What are these “greater works”?  How can we do greater works than the works of the Lord Jesus himself?  Well, Jesus is probably not talking here about his miracles of healing or calming storms or raising people from the dead.  He is talking about the way in which His saving Gospel is carried to the ends of the earth.  When Jesus first spoke these words about doing “greater works,” he had never traveled beyond Palestine.  His entire earthly ministry was limited to Galilee, Samaria, and Judea … a distance not more than 90 miles from north to south.  But look what happened in the Book of Acts.  On the day of Pentecost 3,000 souls were added to God’s kingdom.  All those pilgrims returned to their homelands and preached the Gospel.  A former persecutor of Christians by the name of Saul became a believer in Christ and began a series of missionary journeys, and perhaps even carried the Good News about Jesus all the way to Spain.
The ministry of Jesus is no longer limited to Palestine.  The Church is the Body of Christ.  He continues his work in and through us.  The greater works that the Church does is carrying the Gospel message to the ends of the earth, including our little part of the earth called Marysville.  Through that Gospel message, sinners are converted by God’s grace.  Souls are saved for life eternal.  Those are greater works than any miracle, because miracles do not create faith.  Only the Holy Spirit working in Word and Sacrament creates and sustains faith in Jesus as Savior.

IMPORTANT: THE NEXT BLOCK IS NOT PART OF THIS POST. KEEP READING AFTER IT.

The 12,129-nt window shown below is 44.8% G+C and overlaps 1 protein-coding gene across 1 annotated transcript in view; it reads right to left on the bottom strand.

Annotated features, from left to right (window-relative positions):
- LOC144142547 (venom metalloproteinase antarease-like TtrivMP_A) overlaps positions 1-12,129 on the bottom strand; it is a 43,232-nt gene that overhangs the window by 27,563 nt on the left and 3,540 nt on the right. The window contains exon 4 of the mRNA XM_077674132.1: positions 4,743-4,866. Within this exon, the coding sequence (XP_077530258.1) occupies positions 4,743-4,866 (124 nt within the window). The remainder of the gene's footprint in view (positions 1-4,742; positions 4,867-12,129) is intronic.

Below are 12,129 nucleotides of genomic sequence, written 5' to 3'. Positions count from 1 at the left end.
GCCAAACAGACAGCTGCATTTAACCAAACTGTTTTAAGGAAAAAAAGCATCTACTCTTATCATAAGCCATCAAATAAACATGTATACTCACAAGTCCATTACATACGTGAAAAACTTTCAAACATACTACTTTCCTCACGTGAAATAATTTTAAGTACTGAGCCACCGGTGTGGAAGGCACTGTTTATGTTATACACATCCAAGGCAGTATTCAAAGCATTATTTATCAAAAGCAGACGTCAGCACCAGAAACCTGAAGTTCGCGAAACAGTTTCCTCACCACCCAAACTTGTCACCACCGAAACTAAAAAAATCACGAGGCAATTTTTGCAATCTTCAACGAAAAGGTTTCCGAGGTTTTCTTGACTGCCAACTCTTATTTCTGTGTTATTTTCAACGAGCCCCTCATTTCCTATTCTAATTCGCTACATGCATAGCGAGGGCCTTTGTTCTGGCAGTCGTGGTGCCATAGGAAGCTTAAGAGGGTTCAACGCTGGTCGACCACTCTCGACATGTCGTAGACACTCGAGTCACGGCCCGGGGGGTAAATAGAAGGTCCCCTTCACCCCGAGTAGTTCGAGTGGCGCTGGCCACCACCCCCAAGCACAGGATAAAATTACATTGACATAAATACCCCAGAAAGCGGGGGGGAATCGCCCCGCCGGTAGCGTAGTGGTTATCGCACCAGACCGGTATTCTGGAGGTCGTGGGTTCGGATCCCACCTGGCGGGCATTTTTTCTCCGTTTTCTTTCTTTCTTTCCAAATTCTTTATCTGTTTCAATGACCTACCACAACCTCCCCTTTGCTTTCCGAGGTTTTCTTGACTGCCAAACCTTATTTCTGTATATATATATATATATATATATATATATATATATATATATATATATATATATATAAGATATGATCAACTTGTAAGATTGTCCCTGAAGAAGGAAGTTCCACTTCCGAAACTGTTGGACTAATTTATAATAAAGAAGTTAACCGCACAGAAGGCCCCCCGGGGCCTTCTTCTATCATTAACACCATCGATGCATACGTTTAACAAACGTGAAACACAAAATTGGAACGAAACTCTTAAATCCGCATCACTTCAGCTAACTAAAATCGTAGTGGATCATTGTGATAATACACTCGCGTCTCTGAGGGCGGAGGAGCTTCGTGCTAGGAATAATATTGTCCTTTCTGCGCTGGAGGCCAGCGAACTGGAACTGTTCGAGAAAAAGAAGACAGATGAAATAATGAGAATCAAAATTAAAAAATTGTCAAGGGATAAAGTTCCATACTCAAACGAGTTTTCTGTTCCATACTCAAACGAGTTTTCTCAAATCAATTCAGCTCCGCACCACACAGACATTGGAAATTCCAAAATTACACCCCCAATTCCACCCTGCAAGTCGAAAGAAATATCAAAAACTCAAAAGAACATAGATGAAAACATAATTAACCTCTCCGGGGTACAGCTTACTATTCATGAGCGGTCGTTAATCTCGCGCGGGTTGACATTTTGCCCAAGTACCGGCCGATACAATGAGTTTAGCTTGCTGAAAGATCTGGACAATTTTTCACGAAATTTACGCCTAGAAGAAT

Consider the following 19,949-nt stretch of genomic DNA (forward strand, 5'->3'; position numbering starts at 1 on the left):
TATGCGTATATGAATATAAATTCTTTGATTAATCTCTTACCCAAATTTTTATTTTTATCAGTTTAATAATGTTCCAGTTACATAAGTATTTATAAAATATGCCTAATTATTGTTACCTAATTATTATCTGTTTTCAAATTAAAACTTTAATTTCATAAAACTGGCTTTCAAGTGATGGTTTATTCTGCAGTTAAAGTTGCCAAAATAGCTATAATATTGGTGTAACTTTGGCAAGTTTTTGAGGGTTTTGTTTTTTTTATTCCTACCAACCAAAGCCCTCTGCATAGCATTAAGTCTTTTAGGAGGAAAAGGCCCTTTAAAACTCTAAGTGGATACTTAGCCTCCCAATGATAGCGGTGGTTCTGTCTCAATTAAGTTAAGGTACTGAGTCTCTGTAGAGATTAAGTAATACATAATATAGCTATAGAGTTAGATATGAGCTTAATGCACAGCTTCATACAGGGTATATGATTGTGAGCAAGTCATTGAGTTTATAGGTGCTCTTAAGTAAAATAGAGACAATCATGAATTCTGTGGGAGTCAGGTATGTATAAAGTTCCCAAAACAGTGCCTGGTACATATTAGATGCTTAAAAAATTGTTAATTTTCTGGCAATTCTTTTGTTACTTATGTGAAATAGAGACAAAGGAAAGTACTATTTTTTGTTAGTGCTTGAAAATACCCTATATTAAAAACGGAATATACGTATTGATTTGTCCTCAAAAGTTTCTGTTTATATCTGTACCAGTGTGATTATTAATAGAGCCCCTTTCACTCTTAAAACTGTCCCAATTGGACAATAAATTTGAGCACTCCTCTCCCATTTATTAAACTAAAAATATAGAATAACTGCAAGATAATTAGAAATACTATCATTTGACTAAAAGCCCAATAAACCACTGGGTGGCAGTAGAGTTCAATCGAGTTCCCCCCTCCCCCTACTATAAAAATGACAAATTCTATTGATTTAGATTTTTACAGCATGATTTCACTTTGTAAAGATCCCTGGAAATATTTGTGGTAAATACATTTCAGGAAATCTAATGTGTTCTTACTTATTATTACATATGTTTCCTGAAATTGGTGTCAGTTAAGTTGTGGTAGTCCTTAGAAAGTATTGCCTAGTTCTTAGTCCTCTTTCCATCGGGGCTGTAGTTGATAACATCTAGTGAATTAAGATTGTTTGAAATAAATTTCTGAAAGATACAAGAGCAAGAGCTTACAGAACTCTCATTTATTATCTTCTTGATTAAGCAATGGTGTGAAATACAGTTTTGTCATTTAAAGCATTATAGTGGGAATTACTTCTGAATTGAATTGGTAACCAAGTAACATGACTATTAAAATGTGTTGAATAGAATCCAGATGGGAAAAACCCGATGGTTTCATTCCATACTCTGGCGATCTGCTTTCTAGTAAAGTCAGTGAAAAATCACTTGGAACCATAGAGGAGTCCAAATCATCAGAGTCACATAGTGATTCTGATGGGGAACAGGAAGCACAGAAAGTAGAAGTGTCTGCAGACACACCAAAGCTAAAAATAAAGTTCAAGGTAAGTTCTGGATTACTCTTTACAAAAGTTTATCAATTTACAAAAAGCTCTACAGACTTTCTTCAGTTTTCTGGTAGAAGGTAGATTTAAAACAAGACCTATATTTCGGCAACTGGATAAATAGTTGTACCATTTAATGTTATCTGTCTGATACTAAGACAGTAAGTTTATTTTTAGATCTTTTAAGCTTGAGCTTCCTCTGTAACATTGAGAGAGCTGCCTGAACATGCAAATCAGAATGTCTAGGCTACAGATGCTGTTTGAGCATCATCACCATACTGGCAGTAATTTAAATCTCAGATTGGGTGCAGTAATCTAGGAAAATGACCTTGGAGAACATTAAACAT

There is one more thing in our text this morning which comforts our hearts.  Let not your hearts be troubled, because Jesus truly hears and answers our prayers.  “Whatever you ask in my name, this I will do, that the Father may be glorified in the Son.  If you ask me anything in my name, I will do it.”  Now that’s a powerful promise.